Arizona wants California’s tax refugees. So does Rick Perry. Could this mean war?
Barry Broome likes Texas, but he likes Arizona better. In fact, the head of the Greater Phoenix Economic Council (GPEC) has made a detailed study of Arizona outperforming the Lone Star state, from primary education in Chandler (“...one-fifth the size of Austin, but it has more high-performance schools...”) to our bigger “entrepreneurial engine.”
Broome is especially fond of comparing the two states’ respective capitals: Austin and Phoenix. Is he impressed by the former’s thriving music and arts scene? Not overly. “Sure, Austin’s the coolest town in Texas,” he concedes. “But what is that saying?”
The veteran economic developer is plainly itching to pick a fight with our larger, more drawl-y neighbor, and for good reason: If you believe the pundits, including Forbes, Fox News and golfer Phil Mickelson, California job creators are about to stage a mass exodus as a result of the state’s recent Prop 30 income-tax hike, which pings top earners with a 29 percent increase. Viewed as the most opportune havens for fleeing tax refugees, Arizona and Texas are pulling out all the stops to court Californians, from radio ads to free travel to pointed verbal sparring.
In many ways, Texas and Arizona are naturally allies – or rivals. Both are conservative, regulation-averse border states with a tradition of mainstream-bucking politics. We have similar climates and probably about the same number of gun shows. Maybe that’s why we tend to tangle. Remember the Alamo? Arizonans prefer to remember Robert Horry’s series-swinging hip-check of Steve Nash during the 2007 NBA Western Conference Semifinals, or the besmirching of Senator John McCain by operatives of George W. Bush during the 2000 Republican presidential primary.
What Texas doesn’t have is our PR problem. While Arizona fought rampant unemployment and home foreclosures during the recession, compounded by the SB 1070 brouhaha, Texas survived the ordeal relatively unscathed. The state’s 2.4 percent gross domestic product growth in 2011 was almost a full point higher than the national average, and Texas replaced all 427,600 jobs lost during the recession by December 2011, according to the Texas comptroller’s office – although, as many critics noted, those jobs are disproportionally minimum-wage positions.
No matter – the Texas economic “miracle” is now a matter of record, fueling media honorifics like Chief Executive magazine’s “Best State for Business” title, which Texas has won eight years running.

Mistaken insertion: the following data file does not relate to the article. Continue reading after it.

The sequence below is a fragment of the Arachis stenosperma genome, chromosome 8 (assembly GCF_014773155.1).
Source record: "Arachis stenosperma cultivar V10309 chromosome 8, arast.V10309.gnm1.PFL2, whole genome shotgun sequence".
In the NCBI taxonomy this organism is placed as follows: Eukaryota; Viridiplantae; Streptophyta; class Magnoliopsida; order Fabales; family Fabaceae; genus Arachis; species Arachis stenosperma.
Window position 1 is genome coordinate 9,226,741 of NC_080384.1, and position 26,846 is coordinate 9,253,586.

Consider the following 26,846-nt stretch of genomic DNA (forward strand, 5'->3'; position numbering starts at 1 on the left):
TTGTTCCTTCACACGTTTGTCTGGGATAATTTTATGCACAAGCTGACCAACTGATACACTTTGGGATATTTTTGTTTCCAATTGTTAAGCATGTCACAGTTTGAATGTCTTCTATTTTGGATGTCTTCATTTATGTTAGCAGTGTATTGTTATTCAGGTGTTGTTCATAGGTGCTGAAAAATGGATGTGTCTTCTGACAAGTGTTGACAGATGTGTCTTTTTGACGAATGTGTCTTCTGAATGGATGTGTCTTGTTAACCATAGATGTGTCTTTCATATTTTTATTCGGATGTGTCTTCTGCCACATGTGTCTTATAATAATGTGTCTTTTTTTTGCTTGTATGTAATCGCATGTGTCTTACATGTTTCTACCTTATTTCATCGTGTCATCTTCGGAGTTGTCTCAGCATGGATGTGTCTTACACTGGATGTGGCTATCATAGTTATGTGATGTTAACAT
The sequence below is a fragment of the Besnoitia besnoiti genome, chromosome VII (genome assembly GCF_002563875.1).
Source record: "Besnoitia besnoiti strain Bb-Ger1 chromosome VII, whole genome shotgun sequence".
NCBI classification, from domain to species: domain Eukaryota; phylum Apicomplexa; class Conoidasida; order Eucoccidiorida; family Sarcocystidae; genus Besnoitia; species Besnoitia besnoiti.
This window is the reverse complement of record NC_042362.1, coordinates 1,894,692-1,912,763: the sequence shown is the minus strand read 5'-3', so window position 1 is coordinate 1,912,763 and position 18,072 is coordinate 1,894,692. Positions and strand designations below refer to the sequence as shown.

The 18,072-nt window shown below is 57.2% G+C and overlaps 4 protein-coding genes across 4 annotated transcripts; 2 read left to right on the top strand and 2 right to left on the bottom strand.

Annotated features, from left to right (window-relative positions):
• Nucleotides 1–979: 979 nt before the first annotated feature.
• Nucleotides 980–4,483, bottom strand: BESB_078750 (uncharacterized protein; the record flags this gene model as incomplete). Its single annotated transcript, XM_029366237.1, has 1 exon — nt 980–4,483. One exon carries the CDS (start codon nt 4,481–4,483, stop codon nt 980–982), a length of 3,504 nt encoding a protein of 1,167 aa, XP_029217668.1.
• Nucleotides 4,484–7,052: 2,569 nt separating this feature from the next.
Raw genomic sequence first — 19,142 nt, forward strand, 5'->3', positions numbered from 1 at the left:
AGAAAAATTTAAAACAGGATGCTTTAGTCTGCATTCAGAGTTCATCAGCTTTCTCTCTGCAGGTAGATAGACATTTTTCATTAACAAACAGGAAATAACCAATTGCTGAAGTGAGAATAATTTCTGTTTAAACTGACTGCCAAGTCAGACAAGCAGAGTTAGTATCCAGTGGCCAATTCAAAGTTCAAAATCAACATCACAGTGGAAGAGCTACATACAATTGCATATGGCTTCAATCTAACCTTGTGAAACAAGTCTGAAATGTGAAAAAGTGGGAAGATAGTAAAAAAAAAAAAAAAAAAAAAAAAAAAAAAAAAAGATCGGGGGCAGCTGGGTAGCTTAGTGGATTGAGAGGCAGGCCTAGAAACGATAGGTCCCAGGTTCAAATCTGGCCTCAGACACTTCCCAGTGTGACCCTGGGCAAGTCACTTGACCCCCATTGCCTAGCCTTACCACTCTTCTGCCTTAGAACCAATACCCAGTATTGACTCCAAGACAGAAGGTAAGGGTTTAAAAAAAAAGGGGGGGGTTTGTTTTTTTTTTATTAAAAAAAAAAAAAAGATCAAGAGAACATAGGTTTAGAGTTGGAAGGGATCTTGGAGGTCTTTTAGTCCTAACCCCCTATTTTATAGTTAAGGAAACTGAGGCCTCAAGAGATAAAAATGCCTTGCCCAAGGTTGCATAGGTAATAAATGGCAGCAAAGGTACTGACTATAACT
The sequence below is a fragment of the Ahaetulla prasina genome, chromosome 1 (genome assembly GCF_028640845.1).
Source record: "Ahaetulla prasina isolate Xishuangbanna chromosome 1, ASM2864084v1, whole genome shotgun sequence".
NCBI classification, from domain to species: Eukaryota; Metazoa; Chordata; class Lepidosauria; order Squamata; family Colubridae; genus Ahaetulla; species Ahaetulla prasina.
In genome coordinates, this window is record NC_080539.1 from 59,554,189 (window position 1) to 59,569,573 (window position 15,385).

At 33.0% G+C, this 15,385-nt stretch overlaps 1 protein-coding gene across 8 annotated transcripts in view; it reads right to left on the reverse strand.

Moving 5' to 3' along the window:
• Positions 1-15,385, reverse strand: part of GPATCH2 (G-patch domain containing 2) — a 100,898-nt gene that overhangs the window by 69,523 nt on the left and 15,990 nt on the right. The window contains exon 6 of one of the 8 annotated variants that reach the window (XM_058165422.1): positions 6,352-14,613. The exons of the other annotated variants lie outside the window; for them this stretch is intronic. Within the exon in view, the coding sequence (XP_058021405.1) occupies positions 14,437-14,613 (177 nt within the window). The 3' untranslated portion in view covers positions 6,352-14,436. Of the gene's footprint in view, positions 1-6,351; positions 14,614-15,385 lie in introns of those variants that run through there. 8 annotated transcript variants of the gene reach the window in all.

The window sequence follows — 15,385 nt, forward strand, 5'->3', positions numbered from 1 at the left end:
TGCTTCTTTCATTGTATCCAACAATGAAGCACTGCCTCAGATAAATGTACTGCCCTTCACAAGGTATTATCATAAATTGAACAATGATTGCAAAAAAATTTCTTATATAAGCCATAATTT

“Low taxes and predictable regulations with fair courts and a skilled workforce,” Texas spokesperson Lucy Nashed says, reciting the substance of a pitch that Governor Rick Perry delivered to California business leaders during a tour of the state last February. Texas also spent $24,000 on radio advertising in California to trumpet the leave-California effort.
Not to be outdone, Broome launched a slick media blitz of his own, offering California’s top 100 CEOs an all-expenses-paid trip to Phoenix to assess the business climate. Arizona also has an office in San Diego operated by the Arizona Commerce Authority, the semi-privatized facilitator that replaced the old Department of Commerce in 2011.
Though he concedes that Texas “has a terrific brand and reputation,” Broome gives no quarter to our cow-country cousins. While Texas has no state income tax, it does have robust franchise and inventory taxes, he says. He also touts Arizona’s closer proximity to California. “Moving a company is a process of energy and time,” he says. “You can’t just load 10,000 people into a U-Haul. So in terms of transition, the Valley offers a much better logistical relationship [than Texas].”
Nashed has a rejoinder for that. “For CEOs, the bottom line is the biggest factor. The results they see. They’re looking for... the total package.” Broome counters with the Valley’s “higher rate of talent,” including production of bachelor’s degrees. Nashed deflects by reminding us that “Texas is the number one exporting state.” And so on.
It should be noted that the current Arizona vs. Texas tug-of-war has yet to result in any high profile California defections, though Broome says 31 of his CEO invitees – whose names he declined to disclose – took him up on the Phoenix meet-and-greet.
And he’s not convinced that Governor Perry’s trip to California will tip the balance. “He’s a nice-looking guy and a great salesman. But he didn’t look qualified for president. So... he goes home, and now he’s back to being the smartest guy in the world.”
You hear that, Texas? It’s on.
Alike in Dignity
So who’s winning the all-time Texas vs. AZ battle? A breakdown.
Politics: Bush camp spreads spurious illegitimate-child rumors about McCain’s adoptive daughter. Wins 2000 Republican primary. Advantage: Texas
Sports: The Spurs’ Robert Horry hip-checks Steve Nash. Spurs win 2007 NBA title. Advantage: Texas
Business: Tempe-based US Airways and Dallas-based American Airlines
announce merger. Company will base operations in Dallas. Advantage: Texas
Education: ASU’s National Merit Scholar ranking: 22nd. University of Texas ranking: 45th. Advantage: Arizona
Cost of Living: According to CNN.com’s money calculator, a $50,000 salary in Phoenix is worth $48,031 in Austin. Advantage: Arizona
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